The first minutes of news reports are dedicated to the Spanish People’s Party, which receives three times as much media coverage as other political parties. Seasoned journalists are being replaced by inexperienced colleagues loyal to the ruling party.
Tweet translation: The graph shows the share of the People’s Party’s media coverage in Spanish TV news reports
This is how public opinion manipulation perpetrated by state-owned Spanish mass media looks like today.
Privately owned mass media outlets don't fare any better: the Mediaset and Atresmedia media groups maintain a classic duopoly as they control 55 percent of private TV airtime.
When it comes to print media, there are three primary publishing groups that control public opinion: PLANETA, the biggest publisher in the Spanish-speaking world; Vocento, which controls 14 outlets; and PRISA, which owns scores of newspapers, magazines, radio and TV channels, along with the daily El Pais.
El Pais is the second most circulated daily newspaper in Spain, espousing left-wing views. Since last year, the newspaper is being constantly plagued by fake news accusations, with the allegedly distorted stories being mostly related to Russia, Catalonia and Venezuela.
Photo translations. Left: According to Belgian police, over 10,000 people took part in pro-independence protests for Catalonia in Brussels. Right: According to the official data, 45,000 people attended a Catalan rally in Brussels.
According to the latest report by the Center for Media Pluralism and Media Freedom, Spain ranks first among countries where the "political independence" of the press is in peril.
"There is a handful of companies in Spain which control the flow of information, there's no pluralism," MEP Mariana Albiol (United Left) told Sputnik. "These are commercial groups which only provide information on issues related to their interests, because everyone knows that those who pay also decide what to talk about and how to do it. The only way to establish fair access to information for the people is to ensure that the media isn't controlled by rich companies. This is why we are now trying to at least restore justice to public TV."
The RTVE Issue
The state-owned Spanish Radio and Television Corporation (RTVE) which controls only 10 percent of the media space in Spain is the first source of complaints.
The corporation's employees started openly talking about public opinion manipulation, with their statements ranging from hashtags on Twitter to wearing black clothes while on air, in mourning for the right to work with trustworthy information.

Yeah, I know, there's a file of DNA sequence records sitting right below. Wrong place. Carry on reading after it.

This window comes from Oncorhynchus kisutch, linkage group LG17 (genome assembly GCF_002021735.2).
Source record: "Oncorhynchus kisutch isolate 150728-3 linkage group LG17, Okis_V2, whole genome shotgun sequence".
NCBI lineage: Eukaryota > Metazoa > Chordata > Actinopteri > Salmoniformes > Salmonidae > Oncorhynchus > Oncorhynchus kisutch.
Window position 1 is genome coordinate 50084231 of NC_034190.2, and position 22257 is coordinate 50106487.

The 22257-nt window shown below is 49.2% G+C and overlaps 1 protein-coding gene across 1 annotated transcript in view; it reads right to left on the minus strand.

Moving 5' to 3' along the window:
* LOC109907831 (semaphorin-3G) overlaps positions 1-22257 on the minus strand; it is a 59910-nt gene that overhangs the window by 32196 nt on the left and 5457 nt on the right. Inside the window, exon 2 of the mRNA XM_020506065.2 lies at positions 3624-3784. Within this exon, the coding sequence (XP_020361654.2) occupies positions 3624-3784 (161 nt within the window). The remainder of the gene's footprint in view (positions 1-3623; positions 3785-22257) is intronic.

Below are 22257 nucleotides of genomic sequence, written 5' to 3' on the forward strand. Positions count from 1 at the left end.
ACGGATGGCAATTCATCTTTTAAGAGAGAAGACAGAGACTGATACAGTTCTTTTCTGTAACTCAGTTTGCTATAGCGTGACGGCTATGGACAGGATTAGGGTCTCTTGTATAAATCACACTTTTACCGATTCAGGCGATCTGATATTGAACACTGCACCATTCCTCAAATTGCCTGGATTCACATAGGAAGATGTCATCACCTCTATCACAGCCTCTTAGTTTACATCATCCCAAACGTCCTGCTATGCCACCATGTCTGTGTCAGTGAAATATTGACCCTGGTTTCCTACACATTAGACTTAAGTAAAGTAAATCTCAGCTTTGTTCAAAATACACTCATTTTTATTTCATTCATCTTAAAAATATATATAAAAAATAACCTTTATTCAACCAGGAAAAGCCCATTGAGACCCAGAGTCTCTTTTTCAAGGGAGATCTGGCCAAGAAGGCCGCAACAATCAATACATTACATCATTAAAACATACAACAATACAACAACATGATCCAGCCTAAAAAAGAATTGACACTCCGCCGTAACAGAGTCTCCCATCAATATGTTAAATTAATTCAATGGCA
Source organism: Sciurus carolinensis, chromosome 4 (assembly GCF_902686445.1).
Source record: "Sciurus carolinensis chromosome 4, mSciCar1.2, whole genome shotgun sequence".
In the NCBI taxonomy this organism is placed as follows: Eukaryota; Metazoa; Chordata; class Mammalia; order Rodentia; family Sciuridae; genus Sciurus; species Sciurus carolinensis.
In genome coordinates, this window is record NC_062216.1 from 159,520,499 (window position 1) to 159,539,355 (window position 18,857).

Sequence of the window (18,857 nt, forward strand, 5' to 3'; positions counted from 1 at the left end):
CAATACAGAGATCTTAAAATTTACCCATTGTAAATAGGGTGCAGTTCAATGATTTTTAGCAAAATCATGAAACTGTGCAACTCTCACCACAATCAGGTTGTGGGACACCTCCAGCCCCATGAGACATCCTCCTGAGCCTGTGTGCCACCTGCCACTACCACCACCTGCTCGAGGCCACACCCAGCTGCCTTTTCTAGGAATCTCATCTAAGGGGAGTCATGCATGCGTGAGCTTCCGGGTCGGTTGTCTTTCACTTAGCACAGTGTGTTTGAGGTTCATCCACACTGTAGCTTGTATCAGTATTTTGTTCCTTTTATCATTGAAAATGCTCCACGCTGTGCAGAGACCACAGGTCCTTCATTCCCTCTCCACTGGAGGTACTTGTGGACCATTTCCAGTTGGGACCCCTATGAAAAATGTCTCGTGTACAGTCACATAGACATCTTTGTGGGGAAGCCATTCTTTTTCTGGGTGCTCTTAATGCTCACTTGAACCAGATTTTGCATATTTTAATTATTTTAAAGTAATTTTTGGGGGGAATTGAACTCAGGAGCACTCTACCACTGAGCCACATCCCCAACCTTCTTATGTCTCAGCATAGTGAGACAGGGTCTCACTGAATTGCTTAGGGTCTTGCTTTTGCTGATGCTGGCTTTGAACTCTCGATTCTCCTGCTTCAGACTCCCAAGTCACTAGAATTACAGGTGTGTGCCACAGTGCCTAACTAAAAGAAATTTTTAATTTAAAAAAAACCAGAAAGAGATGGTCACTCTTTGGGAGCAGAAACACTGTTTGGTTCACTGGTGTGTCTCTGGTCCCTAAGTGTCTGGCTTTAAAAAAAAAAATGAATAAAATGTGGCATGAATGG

READ MORE: We Do Not Need the MSM Anymore
"During the last six years we detected a large variety of opinion manipulation methods. Any information that could harm the People's Party either wasn't aired at all, got censored or was simply reduced to brief messages." The primary guideline is, "publish a brief news report when the public is least expecting it, and offer no explanations," Alejandro Caballero, RTVE's News Council President, told Sputnik.
The News Council was established during José Luis Rodríguez Zapatero's tenure as Spain's prime minister (2004-2011), and regularly publishes reports about freedom of speech violations and censorship.
"The reports are becoming larger and more comprehensive. Previously, they were only four- or five-pages long, but now each quarterly report contains about 80-90 pages," Caballero remarked.
Photo caption: The first version contains a phrase "Dictator Franco", written by the anchor. Ten minutes later it is replaced with the second, edited version which does not contain the word "dictator."
Sputnik has examined one such 236-page report for May-June 2018, which describes about 70 examples of manipulation, some of which were especially crude.
On June 18, 2018, Pedro Sanchez, leader of the Spanish Socialist Workers' Party and representative of the country's political opposition, insisted on removing the remains of "Dictator Francisco Franco", as he called him, from the memorial complex known as the Valley of the Fallen.
This story made headlines across the country and became top news, but Spanish public TV refused to call Franco a "dictator."
READ MORE: UK MSM are Liars!
In light of all the violations, and following a change of government in June 2018, TVE installed a temporary sole head of the corporation.
However, not everyone is pleased with the changes. Early in September, leaflets and articles describing employee turnover at TVE conducted by the new administration, began circulating within the Spanish media system. The new management is being accused of doing the same things that the previous management did.
A document titled "Platform for Free RTVE" — anonymous, but allegedly already signed by 50 professionals — has started circulating within RTVE, calling to "avoid oppression and repressions" in public TV. The paper blames the new management for creating "an organized party system which prioritizes lofty positions and editorial policy control over neutral public service."
Jose Javier Esparza, a journalist whose name has been synonymous with the conservative TV channel Intereconomia, claims that since the Socialist Party took power "things only got worse" and "the country has resigned to the need to maintain an expensive mechanism of public communications."
How It All Began
During the first years of his first term as the Prime Minister of Spain, Mariano Rajoy changed the mechanism for the election of RTVE's head, bypassing the existing procedures.
"Since the 2011 election, the People's Party has maintained an absolute majority in the Congress. And the reform of the law on TV and radio broadcasting has allowed the absolute majority to completely control RTVE," political analyst Manuel Rodriguez told Sputnik.
The election process has therefore turned into a purely bureaucratic procedure requiring no agreements between political factions.